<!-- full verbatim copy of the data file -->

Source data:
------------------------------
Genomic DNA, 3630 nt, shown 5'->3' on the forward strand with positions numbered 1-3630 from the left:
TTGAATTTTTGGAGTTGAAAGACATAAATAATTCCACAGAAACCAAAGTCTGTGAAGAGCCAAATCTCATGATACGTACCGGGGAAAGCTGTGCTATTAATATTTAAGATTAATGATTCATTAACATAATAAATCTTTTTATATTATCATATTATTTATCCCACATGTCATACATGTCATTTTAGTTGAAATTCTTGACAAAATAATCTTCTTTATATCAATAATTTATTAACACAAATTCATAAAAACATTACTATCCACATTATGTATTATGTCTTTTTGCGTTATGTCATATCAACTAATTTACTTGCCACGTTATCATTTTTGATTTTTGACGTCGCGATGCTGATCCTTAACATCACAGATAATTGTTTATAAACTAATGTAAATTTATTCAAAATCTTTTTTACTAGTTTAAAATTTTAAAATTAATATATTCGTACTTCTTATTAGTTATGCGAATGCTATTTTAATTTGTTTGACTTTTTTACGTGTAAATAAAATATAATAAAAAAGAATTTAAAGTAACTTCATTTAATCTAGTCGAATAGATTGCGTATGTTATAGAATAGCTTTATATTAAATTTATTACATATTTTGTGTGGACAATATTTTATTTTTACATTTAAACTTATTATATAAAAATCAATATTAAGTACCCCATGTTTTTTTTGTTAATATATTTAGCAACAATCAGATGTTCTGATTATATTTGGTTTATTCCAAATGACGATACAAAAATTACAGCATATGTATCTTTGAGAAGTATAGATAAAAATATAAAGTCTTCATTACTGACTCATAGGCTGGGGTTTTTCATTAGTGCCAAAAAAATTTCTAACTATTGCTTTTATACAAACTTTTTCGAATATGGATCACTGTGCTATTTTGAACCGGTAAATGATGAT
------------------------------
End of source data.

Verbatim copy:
Genomic DNA, 3630 nt, shown 5'->3' on the forward strand with positions numbered 1-3630 from the left:
TTGAATTTTTGGAGTTGAAAGACATAAATAATTCCACAGAAACCAAAGTCTGTGAAGAGCCAAATCTCATGATACGTACCGGGGAAAGCTGTGCTATTAATATTTAAGATTAATGATTCATTAACATAATAAATCTTTTTATATTATCATATTATTTATCCCACATGTCATACATGTCATTTTAGTTGAAATTCTTGACAAAATAATCTTCTTTATATCAATAATTTATTAACACAAATTCATAAAAACATTACTATCCACATTATGTATTATGTCTTTTTGCGTTATGTCATATCAACTAATTTACTTGCCACGTTATCATTTTTGATTTTTGACGTCGCGATGCTGATCCTTAACATCACAGATAATTGTTTATAAACTAATGTAAATTTATTCAAAATCTTTTTTACTAGTTTAAAATTTTAAAATTAATATATTCGTACTTCTTATTAGTTATGCGAATGCTATTTTAATTTGTTTGACTTTTTTACGTGTAAATAAAATATAATAAAAAAGAATTTAAAGTAACTTCATTTAATCTAGTCGAATAGATTGCGTATGTTATAGAATAGCTTTATATTAAATTTATTACATATTTTGTGTGGACAATATTTTATTTTTACATTTAAACTTATTATATAAAAATCAATATTAAGTACCCCATGTTTTTTTTGTTAATATATTTAGCAACAATCAGATGTTCTGATTATATTTGGTTTATTCCAAATGACGATACAAAAATTACAGCATATGTATCTTTGAGAAGTATAGATAAAAATATAAAGTCTTCATTACTGACTCATAGGCTGGGGTTTTTCATTAGTGCCAAAAAAATTTCTAACTATTGCTTTTATACAAACTTTTTCGAATATGGATCACTGTGCTATTTTGAACCGGTAAATGATGAT